"Louis Langrée did not have to conduct a note to earn a standing ovation in his inaugural concert as the 13th music director of the Cincinnati Symphony Orchestra on Friday night.
As he walked onto Music Hall’s stage, the French maestro was given a Cincinnati welcome — the first of several times during the evening that listeners were on their feet. You could feel the electricity in Music Hall’s lobbies and the packed, 3,417-seat Springer Auditorium, which was officially sold out.
Langrée’s direction of Copland’s score [A Lincoln Portrait], woven with wide-open harmonies and American folk tunes, was engaging. His direct approach to the music made it that much more gripping.
In the second half, the conductor strode out and plunged quickly into Beethoven’s Fifth. Leading without a score, his direction was adrenalin-charged and propelled by brisk tempos and inner drive.
The musicians responded with energized, precise playing. There was red-blooded sound in the strings and orchestral soloists shone. Most of all, you couldn’t help but notice that Langrée smiled throughout the entire performance. That joy communicated into the hall."
Cincinnati Enquirer, November 2013
"For his inaugural program in Cincinnati, Louis Langrée deftly combined nods to the orchestra’s history, the city’s musical life and new music. Friday’s concert opened with Jennifer Higdon’s On a Wire, a sprightly chamber concerto composed in 2010 for the young sextet called eighth blackbird...
The muscle and emotion of Copland’s Lincoln Portrait, which was commissioned by the orchestra and had its premiere in 1942, highlighted the ensemble’s characteristic sound: the different sections adroitly balanced and focused yet never harsh, with bronzed, burnished brasses infusing a strings section that plays with warm, cohesive bite. Ms. Angelou brought her inimitable combination of majesty and folksiness to the speaking part, drawn from Lincoln’s writings, ferociously digging into the final words of the Gettysburg Address.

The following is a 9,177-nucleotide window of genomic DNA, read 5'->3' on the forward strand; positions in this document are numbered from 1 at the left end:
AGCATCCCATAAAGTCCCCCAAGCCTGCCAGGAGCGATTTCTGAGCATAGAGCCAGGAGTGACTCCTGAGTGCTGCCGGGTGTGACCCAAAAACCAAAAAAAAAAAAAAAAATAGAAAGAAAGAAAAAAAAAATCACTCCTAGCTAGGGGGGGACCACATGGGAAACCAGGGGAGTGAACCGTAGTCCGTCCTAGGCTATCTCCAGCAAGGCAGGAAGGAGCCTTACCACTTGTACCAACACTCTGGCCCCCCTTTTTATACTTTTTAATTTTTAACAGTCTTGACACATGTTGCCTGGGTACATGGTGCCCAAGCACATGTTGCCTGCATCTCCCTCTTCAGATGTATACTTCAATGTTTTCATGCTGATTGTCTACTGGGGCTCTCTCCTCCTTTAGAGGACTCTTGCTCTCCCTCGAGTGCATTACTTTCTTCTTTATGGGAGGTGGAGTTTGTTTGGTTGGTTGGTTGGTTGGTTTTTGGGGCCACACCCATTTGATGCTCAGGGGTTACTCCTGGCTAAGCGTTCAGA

...Mr. Langrée’s brisk, tight interpretation [of Beethoven's Fifth Symphony] was reminiscent of many of his performances of the Classical repertory at Mostly Mozart: polished and impressively energetic if somehow weightless, with movements that propelled forward without accumulating intensity.
Mr. Langrée has thrown himself into life with the orchestra; buying a home in the city, as he has, is no longer a guarantee for globe-trotting music directors. In August, he and the ensemble drew 35,000 people over two performances to LumenoCity, an outdoor concert and light show in Washington Park."
New York Times, November 2013